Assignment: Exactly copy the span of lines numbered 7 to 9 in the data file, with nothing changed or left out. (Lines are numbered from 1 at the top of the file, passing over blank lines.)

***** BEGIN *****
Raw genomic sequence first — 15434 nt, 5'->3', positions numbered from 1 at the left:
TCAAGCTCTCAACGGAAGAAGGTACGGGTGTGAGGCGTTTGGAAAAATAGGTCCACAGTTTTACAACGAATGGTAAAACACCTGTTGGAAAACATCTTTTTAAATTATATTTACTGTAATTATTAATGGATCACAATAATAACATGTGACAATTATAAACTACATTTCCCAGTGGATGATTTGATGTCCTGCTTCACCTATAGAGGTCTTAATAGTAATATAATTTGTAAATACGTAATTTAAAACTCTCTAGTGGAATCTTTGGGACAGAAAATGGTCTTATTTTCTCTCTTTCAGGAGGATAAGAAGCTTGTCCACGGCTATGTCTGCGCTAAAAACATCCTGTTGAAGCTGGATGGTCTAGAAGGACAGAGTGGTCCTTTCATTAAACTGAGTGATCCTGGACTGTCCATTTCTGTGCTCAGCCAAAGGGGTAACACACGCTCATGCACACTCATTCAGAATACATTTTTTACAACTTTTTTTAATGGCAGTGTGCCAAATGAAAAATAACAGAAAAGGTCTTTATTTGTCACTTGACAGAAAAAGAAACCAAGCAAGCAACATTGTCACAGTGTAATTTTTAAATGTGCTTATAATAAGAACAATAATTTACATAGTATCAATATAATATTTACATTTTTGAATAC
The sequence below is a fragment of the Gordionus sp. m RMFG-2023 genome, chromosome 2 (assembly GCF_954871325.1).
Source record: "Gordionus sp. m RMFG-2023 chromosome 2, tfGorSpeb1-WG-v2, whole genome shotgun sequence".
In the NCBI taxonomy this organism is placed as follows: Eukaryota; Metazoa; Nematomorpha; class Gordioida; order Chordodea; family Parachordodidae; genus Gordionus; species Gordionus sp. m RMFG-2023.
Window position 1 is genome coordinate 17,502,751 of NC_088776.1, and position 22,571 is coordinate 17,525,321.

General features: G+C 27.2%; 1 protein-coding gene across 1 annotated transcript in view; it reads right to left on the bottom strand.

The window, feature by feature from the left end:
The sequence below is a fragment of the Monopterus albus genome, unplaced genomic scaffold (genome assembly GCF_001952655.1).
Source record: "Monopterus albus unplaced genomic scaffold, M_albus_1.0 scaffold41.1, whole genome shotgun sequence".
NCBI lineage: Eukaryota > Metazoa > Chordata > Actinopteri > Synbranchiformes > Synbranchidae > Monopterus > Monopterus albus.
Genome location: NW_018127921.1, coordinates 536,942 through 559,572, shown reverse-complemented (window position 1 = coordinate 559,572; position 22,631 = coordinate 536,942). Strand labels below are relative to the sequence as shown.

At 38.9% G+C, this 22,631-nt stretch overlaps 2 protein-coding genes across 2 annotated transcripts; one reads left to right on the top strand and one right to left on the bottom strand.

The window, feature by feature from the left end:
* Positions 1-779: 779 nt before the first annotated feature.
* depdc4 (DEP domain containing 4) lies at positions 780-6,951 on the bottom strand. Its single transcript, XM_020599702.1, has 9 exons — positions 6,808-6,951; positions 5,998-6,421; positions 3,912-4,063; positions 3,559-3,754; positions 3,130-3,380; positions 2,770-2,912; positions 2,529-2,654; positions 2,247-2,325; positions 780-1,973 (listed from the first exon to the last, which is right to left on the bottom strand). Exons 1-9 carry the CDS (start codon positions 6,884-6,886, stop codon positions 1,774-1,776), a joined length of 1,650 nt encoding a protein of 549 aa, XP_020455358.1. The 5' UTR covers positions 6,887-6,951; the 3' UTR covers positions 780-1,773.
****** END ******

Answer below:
General features: G+C 27.2%; 1 protein-coding gene across 1 annotated transcript in view; it reads right to left on the bottom strand.

The window, feature by feature from the left end:
The sequence below is a fragment of the Monopterus albus genome, unplaced genomic scaffold (genome assembly GCF_001952655.1).